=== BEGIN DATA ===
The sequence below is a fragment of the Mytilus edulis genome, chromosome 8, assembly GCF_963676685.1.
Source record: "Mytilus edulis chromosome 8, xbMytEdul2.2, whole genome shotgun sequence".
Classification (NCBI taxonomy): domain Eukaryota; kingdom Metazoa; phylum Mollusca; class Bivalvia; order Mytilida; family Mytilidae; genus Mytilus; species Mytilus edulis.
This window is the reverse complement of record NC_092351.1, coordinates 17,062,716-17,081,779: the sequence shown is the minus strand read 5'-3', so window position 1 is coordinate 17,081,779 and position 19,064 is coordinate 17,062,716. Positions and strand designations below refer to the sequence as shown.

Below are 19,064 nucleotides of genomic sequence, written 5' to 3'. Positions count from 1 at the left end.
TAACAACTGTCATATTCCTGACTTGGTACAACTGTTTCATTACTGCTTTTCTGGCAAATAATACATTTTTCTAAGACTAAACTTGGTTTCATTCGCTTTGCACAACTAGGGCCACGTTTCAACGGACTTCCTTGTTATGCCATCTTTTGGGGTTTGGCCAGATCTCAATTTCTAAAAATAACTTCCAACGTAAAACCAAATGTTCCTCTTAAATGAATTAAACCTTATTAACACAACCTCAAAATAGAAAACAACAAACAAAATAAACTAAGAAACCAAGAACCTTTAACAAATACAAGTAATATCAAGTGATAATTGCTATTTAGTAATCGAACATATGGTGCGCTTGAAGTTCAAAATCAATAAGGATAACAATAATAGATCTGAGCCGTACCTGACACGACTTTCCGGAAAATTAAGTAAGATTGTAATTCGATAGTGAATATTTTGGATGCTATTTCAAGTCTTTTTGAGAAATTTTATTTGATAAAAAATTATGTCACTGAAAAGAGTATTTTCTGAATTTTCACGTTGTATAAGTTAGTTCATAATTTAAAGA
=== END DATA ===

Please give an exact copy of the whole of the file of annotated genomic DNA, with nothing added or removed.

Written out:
The sequence below is a fragment of the Mytilus edulis genome, chromosome 8, assembly GCF_963676685.1.
Source record: "Mytilus edulis chromosome 8, xbMytEdul2.2, whole genome shotgun sequence".
Classification (NCBI taxonomy): domain Eukaryota; kingdom Metazoa; phylum Mollusca; class Bivalvia; order Mytilida; family Mytilidae; genus Mytilus; species Mytilus edulis.
This window is the reverse complement of record NC_092351.1, coordinates 17,062,716-17,081,779: the sequence shown is the minus strand read 5'-3', so window position 1 is coordinate 17,081,779 and position 19,064 is coordinate 17,062,716. Positions and strand designations below refer to the sequence as shown.

Below are 19,064 nucleotides of genomic sequence, written 5' to 3'. Positions count from 1 at the left end.
TAACAACTGTCATATTCCTGACTTGGTACAACTGTTTCATTACTGCTTTTCTGGCAAATAATACATTTTTCTAAGACTAAACTTGGTTTCATTCGCTTTGCACAACTAGGGCCACGTTTCAACGGACTTCCTTGTTATGCCATCTTTTGGGGTTTGGCCAGATCTCAATTTCTAAAAATAACTTCCAACGTAAAACCAAATGTTCCTCTTAAATGAATTAAACCTTATTAACACAACCTCAAAATAGAAAACAACAAACAAAATAAACTAAGAAACCAAGAACCTTTAACAAATACAAGTAATATCAAGTGATAATTGCTATTTAGTAATCGAACATATGGTGCGCTTGAAGTTCAAAATCAATAAGGATAACAATAATAGATCTGAGCCGTACCTGACACGACTTTCCGGAAAATTAAGTAAGATTGTAATTCGATAGTGAATATTTTGGATGCTATTTCAAGTCTTTTTGAGAAATTTTATTTGATAAAAAATTATGTCACTGAAAAGAGTATTTTCTGAATTTTCACGTTGTATAAGTTAGTTCATAATTTAAAGA